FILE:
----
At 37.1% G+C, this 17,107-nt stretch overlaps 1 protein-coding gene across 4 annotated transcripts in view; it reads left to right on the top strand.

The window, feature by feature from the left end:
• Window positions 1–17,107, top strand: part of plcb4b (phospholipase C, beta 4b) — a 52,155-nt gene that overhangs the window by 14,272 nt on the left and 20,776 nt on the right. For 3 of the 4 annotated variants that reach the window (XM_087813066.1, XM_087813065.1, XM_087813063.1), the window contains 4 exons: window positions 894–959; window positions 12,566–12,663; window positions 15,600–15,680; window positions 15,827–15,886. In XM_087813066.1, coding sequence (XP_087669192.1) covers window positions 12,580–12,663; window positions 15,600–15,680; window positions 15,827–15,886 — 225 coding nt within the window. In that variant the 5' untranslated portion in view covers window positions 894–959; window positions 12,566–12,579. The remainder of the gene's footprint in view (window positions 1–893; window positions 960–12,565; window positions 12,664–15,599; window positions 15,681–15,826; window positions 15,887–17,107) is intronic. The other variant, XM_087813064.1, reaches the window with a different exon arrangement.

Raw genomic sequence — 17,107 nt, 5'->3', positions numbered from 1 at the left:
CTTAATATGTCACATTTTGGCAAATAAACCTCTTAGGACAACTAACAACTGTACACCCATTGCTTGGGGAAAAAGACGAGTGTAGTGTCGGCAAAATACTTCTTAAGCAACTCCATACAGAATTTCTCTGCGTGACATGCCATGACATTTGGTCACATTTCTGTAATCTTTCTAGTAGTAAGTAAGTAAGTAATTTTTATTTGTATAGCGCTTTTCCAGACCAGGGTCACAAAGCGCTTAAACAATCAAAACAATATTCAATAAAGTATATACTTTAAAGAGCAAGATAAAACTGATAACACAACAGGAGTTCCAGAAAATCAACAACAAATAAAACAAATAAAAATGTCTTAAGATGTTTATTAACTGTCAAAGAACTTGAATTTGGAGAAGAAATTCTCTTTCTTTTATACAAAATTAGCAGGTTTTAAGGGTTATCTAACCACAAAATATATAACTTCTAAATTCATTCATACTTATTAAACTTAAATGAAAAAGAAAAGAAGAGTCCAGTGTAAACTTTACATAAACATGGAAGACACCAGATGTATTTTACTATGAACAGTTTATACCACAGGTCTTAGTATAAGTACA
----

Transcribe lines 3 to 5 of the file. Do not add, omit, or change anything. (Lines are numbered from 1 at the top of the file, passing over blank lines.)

• Window positions 1–17,107, top strand: part of plcb4b (phospholipase C, beta 4b) — a 52,155-nt gene that overhangs the window by 14,272 nt on the left and 20,776 nt on the right. For 3 of the 4 annotated variants that reach the window (XM_087813066.1, XM_087813065.1, XM_087813063.1), the window contains 4 exons: window positions 894–959; window positions 12,566–12,663; window positions 15,600–15,680; window positions 15,827–15,886. In XM_087813066.1, coding sequence (XP_087669192.1) covers window positions 12,580–12,663; window positions 15,600–15,680; window positions 15,827–15,886 — 225 coding nt within the window. In that variant the 5' untranslated portion in view covers window positions 894–959; window positions 12,566–12,579. The remainder of the gene's footprint in view (window positions 1–893; window positions 960–12,565; window positions 12,664–15,599; window positions 15,681–15,826; window positions 15,887–17,107) is intronic. The other variant, XM_087813064.1, reaches the window with a different exon arrangement.

Raw genomic sequence — 17,107 nt, 5'->3', positions numbered from 1 at the left:
CTTAATATGTCACATTTTGGCAAATAAACCTCTTAGGACAACTAACAACTGTACACCCATTGCTTGGGGAAAAAGACGAGTGTAGTGTCGGCAAAATACTTCTTAAGCAACTCCATACAGAATTTCTCTGCGTGACATGCCATGACATTTGGTCACATTTCTGTAATCTTTCTAGTAGTAAGTAAGTAAGTAATTTTTATTTGTATAGCGCTTTTCCAGACCAGGGTCACAAAGCGCTTAAACAATCAAAACAATATTCAATAAAGTATATACTTTAAAGAGCAAGATAAAACTGATAACACAACAGGAGTTCCAGAAAATCAACAACAAATAAAACAAATAAAAATGTCTTAAGATGTTTATTAACTGTCAAAGAACTTGAATTTGGAGAAGAAATTCTCTTTCTTTTATACAAAATTAGCAGGTTTTAAGGGTTATCTAACCACAAAATATATAACTTCTAAATTCATTCATACTTATTAAACTTAAATGAAAAAGAAAAGAAGAGTCCAGTGTAAACTTTACATAAACATGGAAGACACCAGATGTATTTTACTATGAACAGTTTATACCACAGGTCTTAGTATAAGTACA